The source of the epidemic was artisanal gold mining that became prolific in 2009-10. For several months, ore processing was conducted at numerous sites within the villages. Because local religious and cultural practices include the sequestration of married women, ore crushing, washing, and gold recovery were undertaken within the residential compounds to utilize the women’s labor. At some point during the rapid increase in mining activities, a dangerous ore exceeding 10% lead was introduced, severely exposing young children, pregnant women, and nursing mothers. By April 2010, with death and illness prevalent, the local Emirates ordered a temporary suspension of artisanal ore processing and later required that all operations be moved approximately one-half kilometer from the villages involved in mining. However, extremely hazardous exposures associated with residual waste and contaminated soils remained in the residential compounds and exterior processing areas.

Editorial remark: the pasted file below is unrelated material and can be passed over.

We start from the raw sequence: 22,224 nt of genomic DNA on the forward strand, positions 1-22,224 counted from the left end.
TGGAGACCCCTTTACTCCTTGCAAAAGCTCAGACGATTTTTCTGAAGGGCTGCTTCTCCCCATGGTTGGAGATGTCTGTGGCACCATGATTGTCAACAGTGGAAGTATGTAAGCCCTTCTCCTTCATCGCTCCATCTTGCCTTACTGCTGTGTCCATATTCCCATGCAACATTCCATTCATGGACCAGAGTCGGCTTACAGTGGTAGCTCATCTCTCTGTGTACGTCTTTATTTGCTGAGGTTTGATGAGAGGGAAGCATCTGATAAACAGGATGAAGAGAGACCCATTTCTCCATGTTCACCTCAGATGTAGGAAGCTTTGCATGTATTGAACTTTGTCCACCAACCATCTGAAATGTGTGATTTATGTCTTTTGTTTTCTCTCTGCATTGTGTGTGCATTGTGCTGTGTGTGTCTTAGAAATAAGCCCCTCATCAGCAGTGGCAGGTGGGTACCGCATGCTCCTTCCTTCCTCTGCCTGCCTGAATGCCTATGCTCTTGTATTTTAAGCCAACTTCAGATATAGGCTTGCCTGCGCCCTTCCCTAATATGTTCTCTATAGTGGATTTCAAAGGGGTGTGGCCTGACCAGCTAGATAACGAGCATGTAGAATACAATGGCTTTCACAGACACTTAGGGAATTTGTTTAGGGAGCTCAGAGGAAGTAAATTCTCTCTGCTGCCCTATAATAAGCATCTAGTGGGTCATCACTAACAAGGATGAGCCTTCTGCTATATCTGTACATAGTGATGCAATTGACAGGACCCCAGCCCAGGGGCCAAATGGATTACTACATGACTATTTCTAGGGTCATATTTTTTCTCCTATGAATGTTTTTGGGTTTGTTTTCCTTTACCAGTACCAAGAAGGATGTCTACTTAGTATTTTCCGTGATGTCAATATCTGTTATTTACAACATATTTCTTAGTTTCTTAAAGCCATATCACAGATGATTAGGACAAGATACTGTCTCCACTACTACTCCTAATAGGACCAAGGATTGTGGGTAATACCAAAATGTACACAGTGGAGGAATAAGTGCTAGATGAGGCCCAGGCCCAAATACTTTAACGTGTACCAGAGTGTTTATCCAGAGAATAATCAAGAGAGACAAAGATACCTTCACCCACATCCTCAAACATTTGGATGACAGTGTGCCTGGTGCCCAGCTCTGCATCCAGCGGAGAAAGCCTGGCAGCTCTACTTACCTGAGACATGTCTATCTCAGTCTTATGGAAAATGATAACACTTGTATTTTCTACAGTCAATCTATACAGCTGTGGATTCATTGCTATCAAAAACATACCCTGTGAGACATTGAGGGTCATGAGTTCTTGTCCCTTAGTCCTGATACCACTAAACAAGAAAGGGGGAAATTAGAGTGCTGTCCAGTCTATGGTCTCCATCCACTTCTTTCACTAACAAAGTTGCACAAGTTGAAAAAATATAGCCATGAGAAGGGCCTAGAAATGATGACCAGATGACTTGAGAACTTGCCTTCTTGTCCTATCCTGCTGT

Due to the continuing mortality, MSF/TG focused on emergency medical treatment and environmental response. MSF, ZMOH, and FMOH developed village chelation therapy clinics. However, all entities agreed that returning treated children to contaminated homes would compromise the treatment. Coupled with local resistance to relocation, this required the villages to be remediated prior to commencing chelation. Remediation continued over three and one-half years in three phases, encompassing 8 villages and 17,000 residents. More than 2,300 children under five years of age received chelation therapy.